Ah, young love. It’s a tactic that has been used relentlessly in fiction, to drive happy endings (Ron Weasley and Hermione Granger), tragic endings (Romeo and Juliet) and unknown endings (Reylo – as of yet). As of the ending of its last issue, Lucy Dreaming is no exception and has joined these ranks. The question is where this fresh situation takes our heroine, Lucy, and more specifically, whether she and Welsey can, amidst their newfound fondness for each other, find the meaning behind their constant jumping in and out of fantasy and dream worlds.
The issue opens up with Lucy and Welsey at first coming to grips with their feelings for one another, and then Lucy proceeding to spill the beans of the critical information she learned in the last issue from her mom about the “dream scape.” It doesn’t seem like much at first, but later on we find out that this is a critical error in her judgment (although can you really blame her? She’s just a kid!). Before we have time to digest the wisdom or folly of her decisions, we are transported once again into a dream/fantasy world.
Normally, I’d wait to start talking about the art later on, but I have to bring it up right away because it dominates the rest of the story. Dialynas completely steals the show here. He ducks copyright and pays tribute to a massive number of characters: visible in multiple panels are Doctor Strange, Iron Man, Superman, Cyclops, Green Lantern, the Kangaroo, Spider-Man — hell, Omni-Man makes an appearance. Then later on, he manages to find a way to bring in Harry Potter, Geordi LaForge, and even the freaking DeLorean (!). The way he manages to pull this off is nothing short of brilliant. While the art isn’t super heavy on detailed shots, Dialynas manages to leverage his intentionally “cartoony” style to skirt any sort of copyright rules. He does this by utilizing distant shots and small variations to the classic superheroes and characters to be able to use them without getting in trouble, so to speak. There is the shot at the end which is slightly different and pays a twisted sort of tribute to Disney characters (at least in this reviewer’s opinion), and allows Dialynas to prove he can pull off detailed shots if and when needed.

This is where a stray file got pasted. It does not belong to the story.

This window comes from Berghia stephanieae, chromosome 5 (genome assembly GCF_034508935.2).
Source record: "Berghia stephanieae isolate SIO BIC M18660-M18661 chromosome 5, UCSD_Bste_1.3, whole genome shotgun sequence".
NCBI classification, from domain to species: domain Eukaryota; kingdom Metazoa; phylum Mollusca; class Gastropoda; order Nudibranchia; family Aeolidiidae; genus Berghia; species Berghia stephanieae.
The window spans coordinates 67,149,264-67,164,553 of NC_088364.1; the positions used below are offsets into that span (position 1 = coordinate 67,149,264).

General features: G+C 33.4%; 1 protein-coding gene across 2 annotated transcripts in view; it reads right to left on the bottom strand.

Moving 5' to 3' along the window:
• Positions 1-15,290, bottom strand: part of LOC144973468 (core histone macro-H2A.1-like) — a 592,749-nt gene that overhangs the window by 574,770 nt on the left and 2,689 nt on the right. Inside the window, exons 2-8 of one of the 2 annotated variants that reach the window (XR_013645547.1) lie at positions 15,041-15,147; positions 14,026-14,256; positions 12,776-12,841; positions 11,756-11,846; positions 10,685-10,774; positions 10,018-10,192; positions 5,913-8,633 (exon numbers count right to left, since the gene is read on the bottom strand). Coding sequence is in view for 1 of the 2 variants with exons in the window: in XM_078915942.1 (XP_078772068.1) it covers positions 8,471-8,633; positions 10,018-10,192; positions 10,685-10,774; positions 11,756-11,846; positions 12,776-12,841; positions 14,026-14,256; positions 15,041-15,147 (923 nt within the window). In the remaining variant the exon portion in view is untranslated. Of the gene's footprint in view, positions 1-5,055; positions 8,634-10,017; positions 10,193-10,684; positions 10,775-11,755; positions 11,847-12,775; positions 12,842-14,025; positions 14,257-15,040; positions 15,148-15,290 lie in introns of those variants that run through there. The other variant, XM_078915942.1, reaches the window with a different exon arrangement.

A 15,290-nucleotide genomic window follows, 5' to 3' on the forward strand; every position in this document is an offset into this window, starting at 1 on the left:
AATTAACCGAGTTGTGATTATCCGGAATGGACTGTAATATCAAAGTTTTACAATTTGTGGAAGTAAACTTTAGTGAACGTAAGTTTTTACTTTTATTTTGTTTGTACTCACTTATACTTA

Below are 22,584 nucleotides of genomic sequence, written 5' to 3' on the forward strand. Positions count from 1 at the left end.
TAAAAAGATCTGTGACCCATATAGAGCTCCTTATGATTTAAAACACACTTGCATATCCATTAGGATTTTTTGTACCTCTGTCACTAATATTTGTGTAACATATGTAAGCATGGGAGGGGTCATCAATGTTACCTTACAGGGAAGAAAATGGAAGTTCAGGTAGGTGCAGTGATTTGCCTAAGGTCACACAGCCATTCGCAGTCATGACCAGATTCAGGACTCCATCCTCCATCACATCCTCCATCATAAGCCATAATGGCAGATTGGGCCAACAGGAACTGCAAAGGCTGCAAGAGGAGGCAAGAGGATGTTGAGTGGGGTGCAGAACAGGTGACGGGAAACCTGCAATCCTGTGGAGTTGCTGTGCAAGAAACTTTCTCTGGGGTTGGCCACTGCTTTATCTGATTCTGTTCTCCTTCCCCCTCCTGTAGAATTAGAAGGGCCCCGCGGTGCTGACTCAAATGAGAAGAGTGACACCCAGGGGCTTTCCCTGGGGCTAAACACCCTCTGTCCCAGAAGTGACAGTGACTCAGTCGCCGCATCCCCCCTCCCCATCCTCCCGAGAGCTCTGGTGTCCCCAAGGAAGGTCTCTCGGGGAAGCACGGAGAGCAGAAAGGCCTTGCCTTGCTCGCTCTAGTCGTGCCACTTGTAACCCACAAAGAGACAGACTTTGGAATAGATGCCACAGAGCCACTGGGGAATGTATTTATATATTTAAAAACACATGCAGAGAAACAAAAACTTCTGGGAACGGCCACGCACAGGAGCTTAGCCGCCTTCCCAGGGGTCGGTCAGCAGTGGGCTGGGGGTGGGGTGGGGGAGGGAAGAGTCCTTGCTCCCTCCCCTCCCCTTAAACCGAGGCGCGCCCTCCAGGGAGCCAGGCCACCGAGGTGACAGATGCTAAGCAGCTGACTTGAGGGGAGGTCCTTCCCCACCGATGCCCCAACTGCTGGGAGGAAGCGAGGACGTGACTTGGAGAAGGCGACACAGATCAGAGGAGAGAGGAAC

As for the rest of the story, there’s little time to get oriented as Lucy simply jumps into and enjoys the action, unlike her last several outings. After getting knocked back to reality by the villain of the world, she awakens momentarily before jumping back into the dream and encountering a character played by her mother. She finally gets a wake up call from mom and we learn that she’s been duped all along by Welsey. When she finally confronts Welsey in his form in this world, he openly admits to his acts, citing what was done to him in his childhood by his dad as justification for him to go on a tear. Eventually this ends up leading Lucy to one final transformation that puts her in a position to be the the savior of “all existence.”
The start of the issue seemed promising, but I have to confess I was a little let down by by Welsey’s cliched motivation to pursue the course of action he has chosen that is brought up later on. Even worse, measuring the impact of his actions by an imbalance in “masculine energy” seems like a confusing attempt to explore gender issues that could have been more meaningful had this been tackled earlier (certainly not in the action-packed, second to last issue of the series). On the flip side, I do love the way Lucy is portrayed here, showing her flaws in a refreshing way as she instinctively calls out Welsey as a “manipulator!” and then falls for his machinations anyway, and later on showing guilt talking to her mother when she realizes that she has been enabling Welsey all along to act out his frustrations. The cliffhanger is interesting but seems to bafflingly pull away from the relationship and conflict between Welsey and Lucy that was built up throughout the whole issue.
Is it good?
As we approach the end, Lucy Dreaming lays it all out on the table. In some cases, including the art, it’s brilliant. In others, it’s a bit confusing. But there’s no less energy and joy now than there was in the first issue, and that’s the most important thing. The bottom line: if you’ve stuck around this long, it’s worth taking one more jump into the dream world and seeing how this thing wraps up.
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